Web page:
Conservative Therapy

  • Physical therapy
  • RICE – rest, ice, compression, elevation
  • Medication

Surgery

Surgery for tarsal tunnel syndrome is performed endoscopically, and the flexor retinaculum is released and reconstructed (1).

Regenerative Treatment Options

  • Hydrodissection with prolotherapy
  • Hydrodissection with platelet-rich plasma

Nerve Hydrodissection

Nerve Hydrodissection is a medical procedure that aims to free up scar tissue or adhesions on a given peripheral nerve. The procedure utilizes ultrasound guidance to visualize both the needle and the targeted nerve. Medication is then injected through the needle to free up the scar tissue. Nerve Hydrodissection is a minimally invasive treatment option for many peripheral nerves that are compressed or entrapped by scar tissue.Pain is an uncomfortable and at times painful sensation. It varies significantly from patient to patient. There are many different types of pain which include inflammatory, nociceptive, and neuropathic. Neuropathic pain is pain that arises from nerve compression or injury.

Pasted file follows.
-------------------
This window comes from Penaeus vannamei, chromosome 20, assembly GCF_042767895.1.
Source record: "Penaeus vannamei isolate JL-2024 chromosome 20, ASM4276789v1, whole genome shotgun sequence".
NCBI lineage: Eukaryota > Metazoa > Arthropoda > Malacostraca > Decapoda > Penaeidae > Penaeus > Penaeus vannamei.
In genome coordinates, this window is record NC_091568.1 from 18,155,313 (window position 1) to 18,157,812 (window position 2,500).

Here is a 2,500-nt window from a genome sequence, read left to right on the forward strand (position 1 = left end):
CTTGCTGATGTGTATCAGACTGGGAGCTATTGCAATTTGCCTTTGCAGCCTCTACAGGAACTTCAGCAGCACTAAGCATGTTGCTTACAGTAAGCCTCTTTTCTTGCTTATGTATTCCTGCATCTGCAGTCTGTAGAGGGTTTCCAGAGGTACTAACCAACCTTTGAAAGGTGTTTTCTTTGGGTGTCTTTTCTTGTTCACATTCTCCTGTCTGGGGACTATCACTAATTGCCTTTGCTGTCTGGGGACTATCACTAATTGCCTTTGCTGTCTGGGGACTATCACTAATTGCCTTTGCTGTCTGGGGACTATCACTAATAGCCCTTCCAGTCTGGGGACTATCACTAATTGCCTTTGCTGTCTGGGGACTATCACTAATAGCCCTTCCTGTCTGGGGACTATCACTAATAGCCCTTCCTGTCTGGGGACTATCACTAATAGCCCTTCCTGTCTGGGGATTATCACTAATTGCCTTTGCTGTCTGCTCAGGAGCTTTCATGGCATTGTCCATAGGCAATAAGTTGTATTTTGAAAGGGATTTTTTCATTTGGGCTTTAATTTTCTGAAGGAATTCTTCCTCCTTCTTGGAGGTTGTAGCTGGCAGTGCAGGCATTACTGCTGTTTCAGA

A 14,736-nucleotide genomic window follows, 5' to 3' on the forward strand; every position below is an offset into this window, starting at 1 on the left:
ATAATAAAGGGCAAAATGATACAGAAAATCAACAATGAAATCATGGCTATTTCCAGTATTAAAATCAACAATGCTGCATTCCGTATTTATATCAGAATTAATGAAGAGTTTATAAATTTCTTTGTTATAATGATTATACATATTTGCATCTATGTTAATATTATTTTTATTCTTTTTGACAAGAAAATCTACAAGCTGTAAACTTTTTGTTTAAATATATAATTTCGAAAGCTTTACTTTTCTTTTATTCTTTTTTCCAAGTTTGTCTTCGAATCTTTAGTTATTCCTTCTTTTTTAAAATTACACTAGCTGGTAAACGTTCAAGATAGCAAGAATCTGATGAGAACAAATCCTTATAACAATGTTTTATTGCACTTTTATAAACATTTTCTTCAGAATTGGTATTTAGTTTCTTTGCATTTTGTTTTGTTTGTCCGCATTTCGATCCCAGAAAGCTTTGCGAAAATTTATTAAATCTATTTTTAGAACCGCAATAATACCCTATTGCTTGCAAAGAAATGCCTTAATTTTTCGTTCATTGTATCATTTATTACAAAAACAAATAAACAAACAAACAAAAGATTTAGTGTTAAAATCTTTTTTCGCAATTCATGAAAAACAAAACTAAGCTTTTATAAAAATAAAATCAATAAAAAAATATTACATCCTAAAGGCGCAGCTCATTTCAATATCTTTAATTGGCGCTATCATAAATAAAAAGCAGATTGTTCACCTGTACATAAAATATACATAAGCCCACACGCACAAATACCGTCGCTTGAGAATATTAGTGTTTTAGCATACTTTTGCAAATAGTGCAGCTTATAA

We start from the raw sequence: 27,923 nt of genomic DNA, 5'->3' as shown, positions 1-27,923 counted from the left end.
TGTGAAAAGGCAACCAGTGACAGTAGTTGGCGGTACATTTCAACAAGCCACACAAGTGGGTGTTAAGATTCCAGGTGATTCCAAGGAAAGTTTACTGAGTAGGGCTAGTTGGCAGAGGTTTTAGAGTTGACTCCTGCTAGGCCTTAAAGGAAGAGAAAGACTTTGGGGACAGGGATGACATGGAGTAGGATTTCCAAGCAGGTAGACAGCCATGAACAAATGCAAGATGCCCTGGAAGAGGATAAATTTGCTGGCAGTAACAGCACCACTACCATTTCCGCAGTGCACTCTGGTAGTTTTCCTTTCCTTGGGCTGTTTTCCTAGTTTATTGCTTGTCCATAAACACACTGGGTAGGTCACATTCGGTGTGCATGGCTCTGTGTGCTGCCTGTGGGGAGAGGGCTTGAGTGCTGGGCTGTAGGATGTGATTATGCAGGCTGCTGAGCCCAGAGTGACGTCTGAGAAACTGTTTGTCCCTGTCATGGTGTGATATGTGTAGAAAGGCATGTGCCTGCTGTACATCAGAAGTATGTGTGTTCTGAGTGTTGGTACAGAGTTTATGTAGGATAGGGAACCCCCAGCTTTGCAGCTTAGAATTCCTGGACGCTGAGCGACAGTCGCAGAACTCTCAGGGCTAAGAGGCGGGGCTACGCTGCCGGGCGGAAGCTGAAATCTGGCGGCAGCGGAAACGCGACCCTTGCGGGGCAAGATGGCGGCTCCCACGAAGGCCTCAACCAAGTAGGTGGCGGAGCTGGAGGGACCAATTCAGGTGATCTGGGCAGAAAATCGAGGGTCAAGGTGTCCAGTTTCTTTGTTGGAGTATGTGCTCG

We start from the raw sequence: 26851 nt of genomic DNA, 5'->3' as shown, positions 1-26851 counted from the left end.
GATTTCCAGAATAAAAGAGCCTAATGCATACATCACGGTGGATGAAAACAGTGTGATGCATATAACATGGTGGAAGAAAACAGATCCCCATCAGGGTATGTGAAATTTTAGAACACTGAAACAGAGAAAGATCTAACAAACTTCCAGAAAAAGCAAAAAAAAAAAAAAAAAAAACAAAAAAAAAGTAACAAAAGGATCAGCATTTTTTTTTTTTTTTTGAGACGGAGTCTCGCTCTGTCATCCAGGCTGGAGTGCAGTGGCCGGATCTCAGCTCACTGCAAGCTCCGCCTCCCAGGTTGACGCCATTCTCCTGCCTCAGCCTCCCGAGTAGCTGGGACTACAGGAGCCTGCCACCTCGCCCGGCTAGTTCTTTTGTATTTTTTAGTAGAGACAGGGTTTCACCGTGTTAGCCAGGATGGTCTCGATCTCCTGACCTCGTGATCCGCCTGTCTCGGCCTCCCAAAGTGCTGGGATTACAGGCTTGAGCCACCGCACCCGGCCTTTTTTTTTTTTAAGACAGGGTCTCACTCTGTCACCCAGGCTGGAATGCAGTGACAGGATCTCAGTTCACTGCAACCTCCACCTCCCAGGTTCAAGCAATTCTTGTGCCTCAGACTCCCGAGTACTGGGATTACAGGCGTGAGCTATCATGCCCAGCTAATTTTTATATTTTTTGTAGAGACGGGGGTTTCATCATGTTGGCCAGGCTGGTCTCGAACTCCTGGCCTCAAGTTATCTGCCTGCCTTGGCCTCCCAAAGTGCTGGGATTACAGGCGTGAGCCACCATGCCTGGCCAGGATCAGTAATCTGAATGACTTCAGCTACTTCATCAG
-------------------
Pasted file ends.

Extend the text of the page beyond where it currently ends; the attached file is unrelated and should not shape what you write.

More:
Read More About Nerve Hydrodissection

NSAIDs

The other day I was evaluating a patient and reviewing the treatment options for their spine condition.  After discussing prior treatments, we got to the topic of medications taken for pain relief. She explained that she mainly utilized anti-inflammatory (NSAID) medications and then she told me to hold much she takes and has been for many years…..she takes close to 2 grams (2000 milligrams) on a daily basis which equated to about 9-10 capsules of medication per day.  I was shocked, considering she was pre-diabetic and with high blood pressure plus the kicker of it is that her PCP (primary care physician) is ok with this…

Read More About NSAIDs